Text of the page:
THE COURT: All right.

 

If Mr. Rodgers' plan will work and he will not run out of product, do you have a position whether it will or will not work?

 

MR. TAYLOR: Your Honor, I have no position.

 

THE COURT: All right. If you have no position, how can it be reasonable to refuse renewal in the face of a plan that would appear to solve the problem?

 

There has to be a reason. Reasonable means based on reason.

 

I want to know what is your reason, if he has solved the running- out-of-product question. You are not telling me that, Mr. Taylor.

 

MR. TAYLOR: Your Honor, I think what I am saying is this. I think there is a point at which we don't have to consider any further proposals from Mr. Rodgers. I think we are at that point. I think we have satisfied our obligation under the statutory requirement under this Act. I think we are beyond the point where we have to consider any further proposals from this gentleman. That is what my position is, Judge Bechtle.

 This arbitrary refusal to consider the proposed change in the franchise relationship is by definition a failure to exercise good faith and the very type of circumstance that the Act is intended to protect a franchisee against. Further, the fact that the franchisor is not merely insisting on changes or additions that are pretextual, but rather, does not want to consider any changes or additions at all, leaves this court the easy course of concluding and finding that such failure to consider the proposed terms can only be for the purpose of preventing renewal of the franchise relationship.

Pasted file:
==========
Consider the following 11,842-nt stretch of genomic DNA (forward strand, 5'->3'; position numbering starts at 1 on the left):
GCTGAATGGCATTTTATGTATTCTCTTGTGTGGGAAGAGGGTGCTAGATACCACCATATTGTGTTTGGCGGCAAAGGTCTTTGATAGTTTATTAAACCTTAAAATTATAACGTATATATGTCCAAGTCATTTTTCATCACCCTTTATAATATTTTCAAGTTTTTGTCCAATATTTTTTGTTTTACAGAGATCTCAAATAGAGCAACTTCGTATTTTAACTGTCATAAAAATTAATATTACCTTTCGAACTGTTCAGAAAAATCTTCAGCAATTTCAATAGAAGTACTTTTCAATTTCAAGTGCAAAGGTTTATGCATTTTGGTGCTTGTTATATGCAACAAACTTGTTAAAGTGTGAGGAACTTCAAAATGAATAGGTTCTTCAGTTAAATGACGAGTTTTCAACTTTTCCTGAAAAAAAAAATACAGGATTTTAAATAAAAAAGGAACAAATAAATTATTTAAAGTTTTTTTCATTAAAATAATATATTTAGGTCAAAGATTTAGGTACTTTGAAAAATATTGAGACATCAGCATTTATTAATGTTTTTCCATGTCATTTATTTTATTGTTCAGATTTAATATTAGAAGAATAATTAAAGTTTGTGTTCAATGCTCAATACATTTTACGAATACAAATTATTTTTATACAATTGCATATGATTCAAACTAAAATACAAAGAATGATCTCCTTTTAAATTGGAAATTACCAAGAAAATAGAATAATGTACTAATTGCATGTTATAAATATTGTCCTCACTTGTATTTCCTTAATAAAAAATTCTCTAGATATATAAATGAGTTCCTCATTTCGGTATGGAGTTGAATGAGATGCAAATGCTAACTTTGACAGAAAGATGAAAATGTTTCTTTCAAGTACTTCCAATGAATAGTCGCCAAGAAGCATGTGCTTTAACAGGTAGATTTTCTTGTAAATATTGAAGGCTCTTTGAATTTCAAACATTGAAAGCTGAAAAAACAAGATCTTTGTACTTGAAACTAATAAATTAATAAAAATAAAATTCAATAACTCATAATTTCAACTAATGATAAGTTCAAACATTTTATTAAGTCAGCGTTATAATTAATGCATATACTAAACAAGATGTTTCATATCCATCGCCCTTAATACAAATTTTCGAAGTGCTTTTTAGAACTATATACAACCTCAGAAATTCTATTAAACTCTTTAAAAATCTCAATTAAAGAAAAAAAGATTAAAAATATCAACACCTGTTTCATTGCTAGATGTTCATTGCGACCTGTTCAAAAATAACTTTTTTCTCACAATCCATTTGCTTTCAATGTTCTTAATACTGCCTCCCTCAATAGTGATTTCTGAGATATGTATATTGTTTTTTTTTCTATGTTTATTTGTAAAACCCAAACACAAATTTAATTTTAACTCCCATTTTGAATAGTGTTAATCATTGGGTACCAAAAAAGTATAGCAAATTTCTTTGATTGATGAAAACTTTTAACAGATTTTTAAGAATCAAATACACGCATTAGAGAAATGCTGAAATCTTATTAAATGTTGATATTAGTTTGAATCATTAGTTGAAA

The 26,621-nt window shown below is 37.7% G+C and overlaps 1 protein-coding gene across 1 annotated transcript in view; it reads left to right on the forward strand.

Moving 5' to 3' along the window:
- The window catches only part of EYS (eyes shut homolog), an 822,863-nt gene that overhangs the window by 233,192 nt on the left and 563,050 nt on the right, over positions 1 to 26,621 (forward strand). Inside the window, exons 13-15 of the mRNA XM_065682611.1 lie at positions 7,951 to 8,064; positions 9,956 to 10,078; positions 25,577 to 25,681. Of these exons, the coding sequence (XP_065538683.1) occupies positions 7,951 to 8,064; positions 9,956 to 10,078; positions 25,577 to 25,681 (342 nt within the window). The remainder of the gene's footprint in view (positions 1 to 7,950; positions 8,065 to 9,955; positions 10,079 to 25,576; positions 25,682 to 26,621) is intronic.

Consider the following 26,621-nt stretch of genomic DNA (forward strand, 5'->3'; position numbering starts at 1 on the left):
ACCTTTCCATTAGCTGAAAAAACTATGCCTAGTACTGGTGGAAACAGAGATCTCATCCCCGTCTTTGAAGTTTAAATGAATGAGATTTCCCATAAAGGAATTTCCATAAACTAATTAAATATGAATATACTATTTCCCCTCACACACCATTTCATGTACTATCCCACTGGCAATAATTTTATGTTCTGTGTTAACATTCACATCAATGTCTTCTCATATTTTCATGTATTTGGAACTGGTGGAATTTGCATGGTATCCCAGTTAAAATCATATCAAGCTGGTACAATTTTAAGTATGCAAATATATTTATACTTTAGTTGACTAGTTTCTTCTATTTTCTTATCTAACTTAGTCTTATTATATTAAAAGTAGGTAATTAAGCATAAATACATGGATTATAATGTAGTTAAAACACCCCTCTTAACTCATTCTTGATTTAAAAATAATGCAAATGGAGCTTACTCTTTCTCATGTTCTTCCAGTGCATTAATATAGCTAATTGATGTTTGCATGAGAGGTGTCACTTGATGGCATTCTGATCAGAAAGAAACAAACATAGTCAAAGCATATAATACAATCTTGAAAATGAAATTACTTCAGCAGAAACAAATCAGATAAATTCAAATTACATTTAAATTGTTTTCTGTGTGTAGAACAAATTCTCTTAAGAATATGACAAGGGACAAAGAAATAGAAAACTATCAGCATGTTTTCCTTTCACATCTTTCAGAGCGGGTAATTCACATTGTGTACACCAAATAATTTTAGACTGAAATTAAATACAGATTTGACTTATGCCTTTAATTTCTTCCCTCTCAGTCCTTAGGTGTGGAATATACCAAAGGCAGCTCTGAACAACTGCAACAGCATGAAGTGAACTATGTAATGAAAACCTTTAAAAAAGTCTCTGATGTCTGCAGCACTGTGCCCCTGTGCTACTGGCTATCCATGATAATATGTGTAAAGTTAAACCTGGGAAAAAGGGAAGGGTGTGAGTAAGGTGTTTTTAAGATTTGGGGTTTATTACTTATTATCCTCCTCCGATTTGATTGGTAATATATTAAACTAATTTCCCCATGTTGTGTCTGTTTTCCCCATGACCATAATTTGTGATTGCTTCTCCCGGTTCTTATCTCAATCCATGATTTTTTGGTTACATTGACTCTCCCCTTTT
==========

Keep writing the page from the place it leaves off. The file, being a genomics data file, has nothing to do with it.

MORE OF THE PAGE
Again, Sun has the burden of going forward with the evidence to establish that in refusing to renew § 2802(b)(3)(A) its determinations arise out of an atmosphere and a position of good faith and not as a result of a determination to simply prevent renewal of the franchise. Sun has failed to meet its burden of proof in this respect and accordingly the plaintiff must prevail.

 Furthermore, Sun has not demonstrated to the satisfaction of the court that any of the elements set forth in § 2805(e)(1) prevent the plaintiff from seeking the relief sought in this case.

 An appropriate Order will be entered.

 FINAL ORDER

 AND NOW, TO WIT, this 23rd day of January, 1985, IT IS ORDERED as follows:

 1. The previous preliminary injunction entered by the court on December 3, 1984, preventing the defendant from changing the franchise relationship between the plaintiff and the defendant is hereby rendered as a final injunction; and

 2. The defendant is hereafter, until further Order of court, enjoined from interfering in any way with the franchise relationship between the plaintiff and the defendant and the same shall continue hereafter for an additional three (3) year term under the same terms and conditions as governed the franchise relationship between the parties that expired on November 10, 1984, and as extended by stipulation of the parties to the date of this Final Order; and in addition, plaintiff shall be required to conform to each and every term of the proposal presented to Sun as Exhibit "C" to Plaintiff's Motion to Amend His Complaint, filed with the court on December 12, 1984; and

 3. The court shall retain continuing jurisdiction of this civil action.